American Art's Full Profile
This course surveys art of America from the colonial era through the post-war 20thcentury. We will consider broad stylistic tendencies in various regions and periods and examine specific artists and works of art in historical and social contexts, with emphasis on the congruent evolution of contemporary American multi-cultural identity. We will move chronologically, more or less, with many overlaps and cross-chronological, thematic diversions that will help shape this overview and offer different perspectives on the notion of an “American art,” per se.Overarching issues that have interested major scholars of American art and its purview include the landscape (wilderness, Manifest Destiny, rural settlement, and urban development); the family and gender roles; the founding rhetoric of freedom and antebellum slavery; and notions of artistic modernism through the 20thcentury. A background in the basic concepts and terms of art history and art practice, and/or American studies in other disciplines, will be helpful in fully engaging the course material.Note: The links in the drop-down instructional boxes below will direct you to short essays with images, unless otherwise noted. Please click on all images encountered, as they will often enlarge or show details; also note the size of the artworks in descriptions, crucial to their form and their functions. Viewing original works in person is important for any study of art. Please identify a museum, gallery, or venue where you may closely view a work of American art created before 1980. A self-evaluation essay based on your choice is assigned at the end of UNIT 3. Other assignments are based on the reading.At the end of this syllabus, you will find a worksheet for general reference in studying art and a list of web resources frequently noted below, as well as several additional sites you can use to look up terms (including those bold-faced below), images, artists, and styles. To comply with all copyright laws, do not save any downloads accessed for your personal viewing through websites assigned below.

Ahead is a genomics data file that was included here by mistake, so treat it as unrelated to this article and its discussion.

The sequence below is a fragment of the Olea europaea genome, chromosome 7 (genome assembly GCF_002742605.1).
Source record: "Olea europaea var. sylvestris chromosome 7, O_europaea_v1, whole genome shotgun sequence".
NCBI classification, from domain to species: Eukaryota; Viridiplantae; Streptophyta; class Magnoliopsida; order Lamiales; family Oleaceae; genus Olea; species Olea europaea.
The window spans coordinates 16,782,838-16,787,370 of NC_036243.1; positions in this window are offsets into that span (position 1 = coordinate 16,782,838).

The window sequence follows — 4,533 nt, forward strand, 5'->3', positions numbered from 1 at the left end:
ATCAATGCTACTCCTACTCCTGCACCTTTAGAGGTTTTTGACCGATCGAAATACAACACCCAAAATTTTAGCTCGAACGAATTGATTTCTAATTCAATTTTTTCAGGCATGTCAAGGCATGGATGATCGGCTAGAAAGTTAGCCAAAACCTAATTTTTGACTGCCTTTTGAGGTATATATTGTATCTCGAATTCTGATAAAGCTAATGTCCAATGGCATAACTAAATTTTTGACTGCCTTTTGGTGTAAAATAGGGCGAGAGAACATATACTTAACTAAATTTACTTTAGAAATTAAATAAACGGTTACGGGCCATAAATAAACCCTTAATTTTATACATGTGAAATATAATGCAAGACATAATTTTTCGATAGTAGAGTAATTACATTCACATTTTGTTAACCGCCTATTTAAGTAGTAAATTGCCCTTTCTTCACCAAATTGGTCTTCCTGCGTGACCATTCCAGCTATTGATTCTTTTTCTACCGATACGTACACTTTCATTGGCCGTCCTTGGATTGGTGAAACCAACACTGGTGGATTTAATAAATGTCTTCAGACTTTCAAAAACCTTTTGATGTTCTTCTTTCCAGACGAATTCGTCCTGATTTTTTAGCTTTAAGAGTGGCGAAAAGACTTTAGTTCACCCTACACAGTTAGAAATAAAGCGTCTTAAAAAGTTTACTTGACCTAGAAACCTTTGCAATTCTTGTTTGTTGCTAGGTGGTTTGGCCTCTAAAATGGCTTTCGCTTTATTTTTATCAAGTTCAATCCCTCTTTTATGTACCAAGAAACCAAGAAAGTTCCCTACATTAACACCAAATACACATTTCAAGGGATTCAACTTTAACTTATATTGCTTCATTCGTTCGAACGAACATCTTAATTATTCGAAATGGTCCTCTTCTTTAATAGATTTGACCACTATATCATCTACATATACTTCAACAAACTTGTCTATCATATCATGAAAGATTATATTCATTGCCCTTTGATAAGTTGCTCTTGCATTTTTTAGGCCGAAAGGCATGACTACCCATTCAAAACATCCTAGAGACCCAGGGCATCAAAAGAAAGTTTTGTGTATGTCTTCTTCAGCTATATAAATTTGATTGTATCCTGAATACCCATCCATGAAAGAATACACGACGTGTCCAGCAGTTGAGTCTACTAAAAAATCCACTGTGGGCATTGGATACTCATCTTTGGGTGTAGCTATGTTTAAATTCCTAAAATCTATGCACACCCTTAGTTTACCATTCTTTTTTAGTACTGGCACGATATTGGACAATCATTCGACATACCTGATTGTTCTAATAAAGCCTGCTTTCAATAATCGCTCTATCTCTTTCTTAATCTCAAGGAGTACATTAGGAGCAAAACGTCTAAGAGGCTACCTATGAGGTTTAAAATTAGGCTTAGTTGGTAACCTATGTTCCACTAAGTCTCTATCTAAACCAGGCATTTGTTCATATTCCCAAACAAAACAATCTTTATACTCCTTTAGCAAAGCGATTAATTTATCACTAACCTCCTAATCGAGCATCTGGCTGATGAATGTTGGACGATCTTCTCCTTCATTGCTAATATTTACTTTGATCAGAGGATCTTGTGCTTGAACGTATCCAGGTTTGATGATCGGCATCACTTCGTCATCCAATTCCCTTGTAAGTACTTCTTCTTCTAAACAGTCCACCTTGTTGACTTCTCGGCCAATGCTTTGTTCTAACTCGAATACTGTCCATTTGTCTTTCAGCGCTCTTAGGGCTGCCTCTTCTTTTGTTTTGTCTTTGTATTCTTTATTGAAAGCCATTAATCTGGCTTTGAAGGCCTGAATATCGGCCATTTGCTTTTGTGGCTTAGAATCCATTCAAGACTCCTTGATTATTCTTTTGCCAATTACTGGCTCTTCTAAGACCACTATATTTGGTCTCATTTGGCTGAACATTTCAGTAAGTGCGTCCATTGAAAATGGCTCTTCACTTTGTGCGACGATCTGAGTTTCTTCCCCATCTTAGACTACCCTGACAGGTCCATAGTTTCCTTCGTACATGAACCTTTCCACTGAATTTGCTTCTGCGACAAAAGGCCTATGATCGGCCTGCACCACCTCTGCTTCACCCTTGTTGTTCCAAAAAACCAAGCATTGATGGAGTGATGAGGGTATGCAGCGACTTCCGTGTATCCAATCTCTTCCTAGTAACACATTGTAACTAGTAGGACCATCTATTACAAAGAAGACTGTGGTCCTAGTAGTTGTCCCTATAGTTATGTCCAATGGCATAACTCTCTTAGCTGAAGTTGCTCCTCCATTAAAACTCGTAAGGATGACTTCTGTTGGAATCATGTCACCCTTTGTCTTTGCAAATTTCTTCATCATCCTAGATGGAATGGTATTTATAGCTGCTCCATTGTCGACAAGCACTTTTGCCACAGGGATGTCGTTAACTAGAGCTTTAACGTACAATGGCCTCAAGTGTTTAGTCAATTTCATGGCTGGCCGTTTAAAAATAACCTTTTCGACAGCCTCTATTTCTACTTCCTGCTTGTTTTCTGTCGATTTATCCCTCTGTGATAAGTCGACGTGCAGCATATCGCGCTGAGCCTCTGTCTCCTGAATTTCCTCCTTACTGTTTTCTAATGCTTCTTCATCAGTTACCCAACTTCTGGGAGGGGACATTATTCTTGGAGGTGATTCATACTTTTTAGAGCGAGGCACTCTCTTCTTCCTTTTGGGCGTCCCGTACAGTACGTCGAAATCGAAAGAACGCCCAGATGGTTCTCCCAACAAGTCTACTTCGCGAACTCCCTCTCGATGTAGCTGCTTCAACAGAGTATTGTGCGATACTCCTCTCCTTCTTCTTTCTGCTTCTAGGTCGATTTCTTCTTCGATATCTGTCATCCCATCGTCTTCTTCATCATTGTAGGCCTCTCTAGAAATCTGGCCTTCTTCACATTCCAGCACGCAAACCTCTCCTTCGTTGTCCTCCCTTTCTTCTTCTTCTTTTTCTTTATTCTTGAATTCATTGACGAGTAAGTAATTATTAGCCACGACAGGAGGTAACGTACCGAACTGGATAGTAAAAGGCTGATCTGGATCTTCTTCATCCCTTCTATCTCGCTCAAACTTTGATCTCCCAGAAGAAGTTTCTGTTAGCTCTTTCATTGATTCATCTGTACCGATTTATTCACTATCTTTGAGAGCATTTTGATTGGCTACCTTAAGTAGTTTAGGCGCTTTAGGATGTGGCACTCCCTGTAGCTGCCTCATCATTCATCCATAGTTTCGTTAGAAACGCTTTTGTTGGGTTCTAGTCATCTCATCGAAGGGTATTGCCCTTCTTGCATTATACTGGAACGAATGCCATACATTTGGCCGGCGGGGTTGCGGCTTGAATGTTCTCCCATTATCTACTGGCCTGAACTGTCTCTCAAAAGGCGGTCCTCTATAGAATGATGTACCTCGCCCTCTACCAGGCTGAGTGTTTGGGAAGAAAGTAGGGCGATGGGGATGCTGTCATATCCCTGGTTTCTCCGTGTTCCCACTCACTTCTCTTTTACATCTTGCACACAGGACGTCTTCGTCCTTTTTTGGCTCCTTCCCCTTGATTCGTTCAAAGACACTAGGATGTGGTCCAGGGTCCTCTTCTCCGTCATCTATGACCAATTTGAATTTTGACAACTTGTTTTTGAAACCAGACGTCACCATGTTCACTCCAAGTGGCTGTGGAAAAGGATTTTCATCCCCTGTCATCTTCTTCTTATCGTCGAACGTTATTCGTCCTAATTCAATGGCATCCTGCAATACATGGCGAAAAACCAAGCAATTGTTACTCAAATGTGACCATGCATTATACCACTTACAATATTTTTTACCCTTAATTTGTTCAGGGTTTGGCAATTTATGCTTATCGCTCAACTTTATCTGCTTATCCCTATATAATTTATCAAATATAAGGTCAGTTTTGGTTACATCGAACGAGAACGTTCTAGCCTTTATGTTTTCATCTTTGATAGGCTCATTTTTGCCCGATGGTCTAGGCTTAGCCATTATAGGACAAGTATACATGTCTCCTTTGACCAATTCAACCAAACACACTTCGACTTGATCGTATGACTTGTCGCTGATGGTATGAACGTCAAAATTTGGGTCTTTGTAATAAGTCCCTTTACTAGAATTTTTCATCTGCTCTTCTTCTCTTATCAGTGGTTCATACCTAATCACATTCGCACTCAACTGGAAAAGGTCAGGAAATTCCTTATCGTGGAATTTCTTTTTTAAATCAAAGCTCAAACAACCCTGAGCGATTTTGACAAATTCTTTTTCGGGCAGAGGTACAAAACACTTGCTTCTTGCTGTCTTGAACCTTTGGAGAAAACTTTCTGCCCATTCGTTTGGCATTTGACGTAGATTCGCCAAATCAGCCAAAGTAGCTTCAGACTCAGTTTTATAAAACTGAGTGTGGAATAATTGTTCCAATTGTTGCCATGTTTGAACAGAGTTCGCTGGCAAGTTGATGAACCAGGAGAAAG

Days of the Week:
Monday, Tuesday, Wednesday, Thursday, Friday, Saturday, Sunday
- Level of Difficulty: All Levels
- Size: One-on-One
- Cost: Free
- Institution: Saylor
- Topics: General Art, Art History, General History
The mission of the Saylor Foundation is to make education freely available to all. Guided by the belief that technology has the potential to circumvent barriers that prevent many individuals from participating in traditional schooling models, the Foundation is committed to developing and advancing inventive and effective ways of harnessing technology in order to drive the cost of education down to zero
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